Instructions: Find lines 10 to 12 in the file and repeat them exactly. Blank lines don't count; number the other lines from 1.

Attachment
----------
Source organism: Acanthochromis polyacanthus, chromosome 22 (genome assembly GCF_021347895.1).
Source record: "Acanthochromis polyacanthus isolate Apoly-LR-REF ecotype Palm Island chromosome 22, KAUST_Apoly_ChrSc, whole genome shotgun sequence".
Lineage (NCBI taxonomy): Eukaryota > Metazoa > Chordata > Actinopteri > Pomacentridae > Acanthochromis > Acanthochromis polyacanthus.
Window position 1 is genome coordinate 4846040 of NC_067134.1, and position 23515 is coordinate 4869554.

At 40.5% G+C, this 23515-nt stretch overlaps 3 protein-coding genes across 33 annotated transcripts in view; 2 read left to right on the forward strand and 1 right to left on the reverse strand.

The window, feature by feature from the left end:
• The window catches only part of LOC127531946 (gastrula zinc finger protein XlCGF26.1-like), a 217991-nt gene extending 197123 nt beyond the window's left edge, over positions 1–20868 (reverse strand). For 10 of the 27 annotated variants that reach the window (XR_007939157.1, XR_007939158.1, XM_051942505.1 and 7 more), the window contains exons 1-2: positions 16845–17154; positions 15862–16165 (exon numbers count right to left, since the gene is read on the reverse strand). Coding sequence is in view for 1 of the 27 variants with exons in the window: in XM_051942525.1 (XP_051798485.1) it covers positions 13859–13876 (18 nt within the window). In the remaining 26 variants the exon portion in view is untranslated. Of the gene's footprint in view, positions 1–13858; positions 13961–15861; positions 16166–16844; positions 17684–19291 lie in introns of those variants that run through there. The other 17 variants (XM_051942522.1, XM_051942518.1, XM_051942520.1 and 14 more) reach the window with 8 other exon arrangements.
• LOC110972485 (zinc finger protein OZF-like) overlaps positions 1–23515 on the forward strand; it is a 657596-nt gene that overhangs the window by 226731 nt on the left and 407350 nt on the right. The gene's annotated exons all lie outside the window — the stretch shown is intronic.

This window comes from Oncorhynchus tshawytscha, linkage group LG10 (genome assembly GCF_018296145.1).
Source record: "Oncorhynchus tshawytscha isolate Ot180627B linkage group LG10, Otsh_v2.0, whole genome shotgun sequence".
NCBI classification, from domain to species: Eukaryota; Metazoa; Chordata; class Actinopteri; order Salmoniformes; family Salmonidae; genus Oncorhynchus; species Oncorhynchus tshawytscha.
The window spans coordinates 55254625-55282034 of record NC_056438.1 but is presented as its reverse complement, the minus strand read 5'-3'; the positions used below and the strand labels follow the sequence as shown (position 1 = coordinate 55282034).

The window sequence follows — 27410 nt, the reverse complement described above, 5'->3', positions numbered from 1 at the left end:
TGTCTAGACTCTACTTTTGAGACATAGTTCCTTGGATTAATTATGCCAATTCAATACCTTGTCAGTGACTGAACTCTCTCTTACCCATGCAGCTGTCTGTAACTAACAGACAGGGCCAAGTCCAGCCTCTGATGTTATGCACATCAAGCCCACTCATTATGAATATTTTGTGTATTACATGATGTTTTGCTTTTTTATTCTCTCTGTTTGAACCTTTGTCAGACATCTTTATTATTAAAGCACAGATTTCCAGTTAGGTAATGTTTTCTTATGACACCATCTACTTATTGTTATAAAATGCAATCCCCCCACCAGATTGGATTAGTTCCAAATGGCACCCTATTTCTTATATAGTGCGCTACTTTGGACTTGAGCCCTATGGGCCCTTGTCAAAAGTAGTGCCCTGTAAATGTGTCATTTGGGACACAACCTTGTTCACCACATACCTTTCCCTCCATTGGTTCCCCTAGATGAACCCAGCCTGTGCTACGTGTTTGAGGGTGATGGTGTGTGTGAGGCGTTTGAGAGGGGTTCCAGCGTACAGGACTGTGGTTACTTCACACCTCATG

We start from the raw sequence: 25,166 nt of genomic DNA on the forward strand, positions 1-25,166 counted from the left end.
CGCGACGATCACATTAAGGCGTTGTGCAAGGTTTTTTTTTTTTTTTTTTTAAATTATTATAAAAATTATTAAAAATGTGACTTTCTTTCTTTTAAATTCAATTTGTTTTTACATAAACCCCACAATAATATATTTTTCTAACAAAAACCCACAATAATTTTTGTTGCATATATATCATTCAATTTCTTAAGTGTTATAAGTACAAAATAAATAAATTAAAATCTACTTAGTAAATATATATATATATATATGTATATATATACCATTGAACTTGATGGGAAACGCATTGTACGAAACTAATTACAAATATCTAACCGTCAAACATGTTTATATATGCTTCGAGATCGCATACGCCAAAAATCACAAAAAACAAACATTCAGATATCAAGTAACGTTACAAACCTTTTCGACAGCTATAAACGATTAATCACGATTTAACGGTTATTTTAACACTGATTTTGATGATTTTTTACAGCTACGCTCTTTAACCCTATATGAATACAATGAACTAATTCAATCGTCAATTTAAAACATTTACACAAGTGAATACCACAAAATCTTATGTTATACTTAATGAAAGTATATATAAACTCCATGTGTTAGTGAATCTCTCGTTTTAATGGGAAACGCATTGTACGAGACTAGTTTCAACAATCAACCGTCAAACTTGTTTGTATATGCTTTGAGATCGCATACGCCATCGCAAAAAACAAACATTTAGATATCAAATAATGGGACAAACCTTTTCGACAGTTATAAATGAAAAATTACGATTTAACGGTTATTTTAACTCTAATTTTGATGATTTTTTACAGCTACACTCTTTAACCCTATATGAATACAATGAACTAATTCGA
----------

Source record: "Oncorhynchus tshawytscha isolate Ot180627B linkage group LG10, Otsh_v2.0, whole genome shotgun sequence".
NCBI classification, from domain to species: Eukaryota; Metazoa; Chordata; class Actinopteri; order Salmoniformes; family Salmonidae; genus Oncorhynchus; species Oncorhynchus tshawytscha.
The window spans coordinates 55254625-55282034 of record NC_056438.1 but is presented as its reverse complement, the minus strand read 5'-3'; the positions used below and the strand labels follow the sequence as shown (position 1 = coordinate 55282034).